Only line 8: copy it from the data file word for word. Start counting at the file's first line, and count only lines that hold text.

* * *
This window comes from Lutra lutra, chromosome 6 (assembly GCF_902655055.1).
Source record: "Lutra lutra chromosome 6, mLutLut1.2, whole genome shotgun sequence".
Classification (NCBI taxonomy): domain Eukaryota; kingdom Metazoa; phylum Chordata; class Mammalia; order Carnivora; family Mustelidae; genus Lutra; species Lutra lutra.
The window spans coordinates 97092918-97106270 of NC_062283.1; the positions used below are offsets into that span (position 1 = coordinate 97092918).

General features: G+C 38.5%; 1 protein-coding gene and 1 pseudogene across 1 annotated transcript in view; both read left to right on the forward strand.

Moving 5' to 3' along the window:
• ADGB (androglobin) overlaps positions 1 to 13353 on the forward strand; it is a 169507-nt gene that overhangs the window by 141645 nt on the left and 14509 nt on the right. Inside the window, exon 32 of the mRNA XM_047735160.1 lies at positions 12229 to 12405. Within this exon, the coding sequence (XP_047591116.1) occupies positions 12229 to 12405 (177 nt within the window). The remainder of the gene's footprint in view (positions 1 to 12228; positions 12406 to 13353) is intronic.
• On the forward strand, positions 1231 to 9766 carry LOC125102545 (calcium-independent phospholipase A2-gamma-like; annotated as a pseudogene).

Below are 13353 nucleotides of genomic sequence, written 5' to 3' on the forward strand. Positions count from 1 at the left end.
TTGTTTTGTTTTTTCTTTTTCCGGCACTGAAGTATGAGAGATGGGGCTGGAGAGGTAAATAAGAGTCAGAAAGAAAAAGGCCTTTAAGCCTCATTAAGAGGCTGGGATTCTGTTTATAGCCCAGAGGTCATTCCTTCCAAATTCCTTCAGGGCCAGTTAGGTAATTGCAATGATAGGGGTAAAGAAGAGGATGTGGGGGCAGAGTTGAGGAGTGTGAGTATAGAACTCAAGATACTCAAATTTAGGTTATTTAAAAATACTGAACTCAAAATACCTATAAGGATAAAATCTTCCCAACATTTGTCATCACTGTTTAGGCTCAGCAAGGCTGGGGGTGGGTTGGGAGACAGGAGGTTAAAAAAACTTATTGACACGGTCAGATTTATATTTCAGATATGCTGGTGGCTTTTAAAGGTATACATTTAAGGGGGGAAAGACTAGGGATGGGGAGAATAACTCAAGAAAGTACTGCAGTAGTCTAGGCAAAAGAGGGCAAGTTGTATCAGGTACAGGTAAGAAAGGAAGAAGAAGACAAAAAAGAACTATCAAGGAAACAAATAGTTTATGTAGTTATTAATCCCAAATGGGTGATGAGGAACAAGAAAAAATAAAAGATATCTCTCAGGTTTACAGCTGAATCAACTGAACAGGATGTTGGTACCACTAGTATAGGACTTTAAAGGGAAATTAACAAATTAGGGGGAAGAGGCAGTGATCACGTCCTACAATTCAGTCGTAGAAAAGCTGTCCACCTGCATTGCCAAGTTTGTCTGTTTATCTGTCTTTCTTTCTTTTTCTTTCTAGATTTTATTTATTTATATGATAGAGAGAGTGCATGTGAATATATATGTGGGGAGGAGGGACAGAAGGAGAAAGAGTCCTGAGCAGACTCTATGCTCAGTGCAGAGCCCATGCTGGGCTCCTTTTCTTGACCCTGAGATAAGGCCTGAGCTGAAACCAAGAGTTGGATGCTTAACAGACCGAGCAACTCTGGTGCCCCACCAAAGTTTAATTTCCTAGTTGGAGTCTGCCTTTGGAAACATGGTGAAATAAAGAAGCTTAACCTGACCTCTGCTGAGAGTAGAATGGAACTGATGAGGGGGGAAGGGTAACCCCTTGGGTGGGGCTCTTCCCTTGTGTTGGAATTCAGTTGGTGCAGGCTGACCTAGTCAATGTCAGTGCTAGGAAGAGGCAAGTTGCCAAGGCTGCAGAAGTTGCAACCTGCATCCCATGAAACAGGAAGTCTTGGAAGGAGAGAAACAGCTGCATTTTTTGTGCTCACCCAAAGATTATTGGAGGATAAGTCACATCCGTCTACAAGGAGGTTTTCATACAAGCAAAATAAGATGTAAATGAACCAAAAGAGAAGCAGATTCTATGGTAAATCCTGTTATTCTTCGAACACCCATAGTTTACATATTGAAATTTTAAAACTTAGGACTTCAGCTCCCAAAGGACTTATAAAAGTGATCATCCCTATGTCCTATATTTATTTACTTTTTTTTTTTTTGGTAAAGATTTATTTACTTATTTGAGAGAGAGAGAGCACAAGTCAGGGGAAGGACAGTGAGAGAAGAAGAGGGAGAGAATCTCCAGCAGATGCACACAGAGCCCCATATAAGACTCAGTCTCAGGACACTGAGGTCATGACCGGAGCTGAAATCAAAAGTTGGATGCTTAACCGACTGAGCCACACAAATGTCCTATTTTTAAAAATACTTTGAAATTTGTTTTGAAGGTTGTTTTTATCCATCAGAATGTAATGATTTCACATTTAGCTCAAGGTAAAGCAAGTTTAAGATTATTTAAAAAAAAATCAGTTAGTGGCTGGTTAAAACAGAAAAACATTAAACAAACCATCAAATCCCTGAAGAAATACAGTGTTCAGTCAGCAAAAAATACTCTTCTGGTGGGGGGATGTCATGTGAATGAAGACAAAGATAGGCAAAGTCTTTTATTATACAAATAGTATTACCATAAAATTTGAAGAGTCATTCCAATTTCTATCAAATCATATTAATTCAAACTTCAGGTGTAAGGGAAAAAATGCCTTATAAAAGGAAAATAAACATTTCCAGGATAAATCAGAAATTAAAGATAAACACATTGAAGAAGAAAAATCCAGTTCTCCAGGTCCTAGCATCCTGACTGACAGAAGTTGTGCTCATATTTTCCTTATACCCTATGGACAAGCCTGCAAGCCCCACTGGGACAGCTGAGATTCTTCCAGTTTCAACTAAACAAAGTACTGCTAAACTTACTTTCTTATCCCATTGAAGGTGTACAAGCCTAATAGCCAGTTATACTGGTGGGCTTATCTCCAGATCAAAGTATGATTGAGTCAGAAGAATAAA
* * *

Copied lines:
• On the forward strand, positions 1231 to 9766 carry LOC125102545 (calcium-independent phospholipase A2-gamma-like; annotated as a pseudogene).